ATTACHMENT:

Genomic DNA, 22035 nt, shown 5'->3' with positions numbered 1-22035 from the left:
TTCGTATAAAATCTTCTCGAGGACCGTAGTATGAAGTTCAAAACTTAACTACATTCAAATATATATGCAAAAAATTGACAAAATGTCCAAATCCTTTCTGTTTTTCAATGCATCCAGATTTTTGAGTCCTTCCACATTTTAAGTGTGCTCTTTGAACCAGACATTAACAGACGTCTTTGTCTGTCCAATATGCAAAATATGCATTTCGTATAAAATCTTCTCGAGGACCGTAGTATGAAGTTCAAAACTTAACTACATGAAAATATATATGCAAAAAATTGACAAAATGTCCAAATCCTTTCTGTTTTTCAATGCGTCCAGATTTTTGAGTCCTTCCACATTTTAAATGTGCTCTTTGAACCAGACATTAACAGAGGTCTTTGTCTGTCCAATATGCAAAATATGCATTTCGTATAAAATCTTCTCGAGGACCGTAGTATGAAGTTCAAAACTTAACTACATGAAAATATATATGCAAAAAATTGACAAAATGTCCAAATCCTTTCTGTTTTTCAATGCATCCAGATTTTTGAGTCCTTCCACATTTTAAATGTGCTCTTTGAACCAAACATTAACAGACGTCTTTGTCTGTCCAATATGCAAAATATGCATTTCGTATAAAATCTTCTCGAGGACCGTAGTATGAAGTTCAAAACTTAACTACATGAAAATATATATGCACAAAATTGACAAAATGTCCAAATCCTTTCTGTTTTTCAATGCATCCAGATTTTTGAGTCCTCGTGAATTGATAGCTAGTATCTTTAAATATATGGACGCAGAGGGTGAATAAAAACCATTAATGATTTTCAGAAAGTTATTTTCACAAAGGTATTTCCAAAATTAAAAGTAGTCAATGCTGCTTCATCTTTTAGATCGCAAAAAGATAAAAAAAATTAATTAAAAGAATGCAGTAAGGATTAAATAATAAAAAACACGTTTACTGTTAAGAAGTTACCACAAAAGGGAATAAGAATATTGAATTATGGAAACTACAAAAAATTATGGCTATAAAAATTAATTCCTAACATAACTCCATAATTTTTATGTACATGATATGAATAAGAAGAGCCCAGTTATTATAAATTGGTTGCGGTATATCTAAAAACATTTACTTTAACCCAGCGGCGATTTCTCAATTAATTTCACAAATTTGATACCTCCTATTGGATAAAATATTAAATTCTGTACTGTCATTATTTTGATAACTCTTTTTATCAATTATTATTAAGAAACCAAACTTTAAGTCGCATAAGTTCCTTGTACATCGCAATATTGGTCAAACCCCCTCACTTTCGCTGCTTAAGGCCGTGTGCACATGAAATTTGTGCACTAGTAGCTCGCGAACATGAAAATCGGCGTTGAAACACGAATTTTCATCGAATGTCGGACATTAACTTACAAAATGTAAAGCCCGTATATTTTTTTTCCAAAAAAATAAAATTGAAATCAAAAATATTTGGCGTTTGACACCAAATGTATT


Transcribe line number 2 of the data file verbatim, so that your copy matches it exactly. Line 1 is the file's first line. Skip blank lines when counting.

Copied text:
TTCGTATAAAATCTTCTCGAGGACCGTAGTATGAAGTTCAAAACTTAACTACATTCAAATATATATGCAAAAAATTGACAAAATGTCCAAATCCTTTCTGTTTTTCAATGCATCCAGATTTTTGAGTCCTTCCACATTTTAAGTGTGCTCTTTGAACCAGACATTAACAGACGTCTTTGTCTGTCCAATATGCAAAATATGCATTTCGTATAAAATCTTCTCGAGGACCGTAGTATGAAGTTCAAAACTTAACTACATGAAAATATATATGCAAAAAATTGACAAAATGTCCAAATCCTTTCTGTTTTTCAATGCGTCCAGATTTTTGAGTCCTTCCACATTTTAAATGTGCTCTTTGAACCAGACATTAACAGAGGTCTTTGTCTGTCCAATATGCAAAATATGCATTTCGTATAAAATCTTCTCGAGGACCGTAGTATGAAGTTCAAAACTTAACTACATGAAAATATATATGCAAAAAATTGACAAAATGTCCAAATCCTTTCTGTTTTTCAATGCATCCAGATTTTTGAGTCCTTCCACATTTTAAATGTGCTCTTTGAACCAAACATTAACAGACGTCTTTGTCTGTCCAATATGCAAAATATGCATTTCGTATAAAATCTTCTCGAGGACCGTAGTATGAAGTTCAAAACTTAACTACATGAAAATATATATGCACAAAATTGACAAAATGTCCAAATCCTTTCTGTTTTTCAATGCATCCAGATTTTTGAGTCCTCGTGAATTGATAGCTAGTATCTTTAAATATATGGACGCAGAGGGTGAATAAAAACCATTAATGATTTTCAGAAAGTTATTTTCACAAAGGTATTTCCAAAATTAAAAGTAGTCAATGCTGCTTCATCTTTTAGATCGCAAAAAGATAAAAAAAATTAATTAAAAGAATGCAGTAAGGATTAAATAATAAAAAACACGTTTACTGTTAAGAAGTTACCACAAAAGGGAATAAGAATATTGAATTATGGAAACTACAAAAAATTATGGCTATAAAAATTAATTCCTAACATAACTCCATAATTTTTATGTACATGATATGAATAAGAAGAGCCCAGTTATTATAAATTGGTTGCGGTATATCTAAAAACATTTACTTTAACCCAGCGGCGATTTCTCAATTAATTTCACAAATTTGATACCTCCTATTGGATAAAATATTAAATTCTGTACTGTCATTATTTTGATAACTCTTTTTATCAATTATTATTAAGAAACCAAACTTTAAGTCGCATAAGTTCCTTGTACATCGCAATATTGGTCAAACCCCCTCACTTTCGCTGCTTAAGGCCGTGTGCACATGAAATTTGTGCACTAGTAGCTCGCGAACATGAAAATCGGCGTTGAAACACGAATTTTCATCGAATGTCGGACATTAACTTACAAAATGTAAAGCCCGTATATTTTTTTTCCAAAAAAATAAAATTGAAATCAAAAATATTTGGCGTTTGACACCAAATGTATT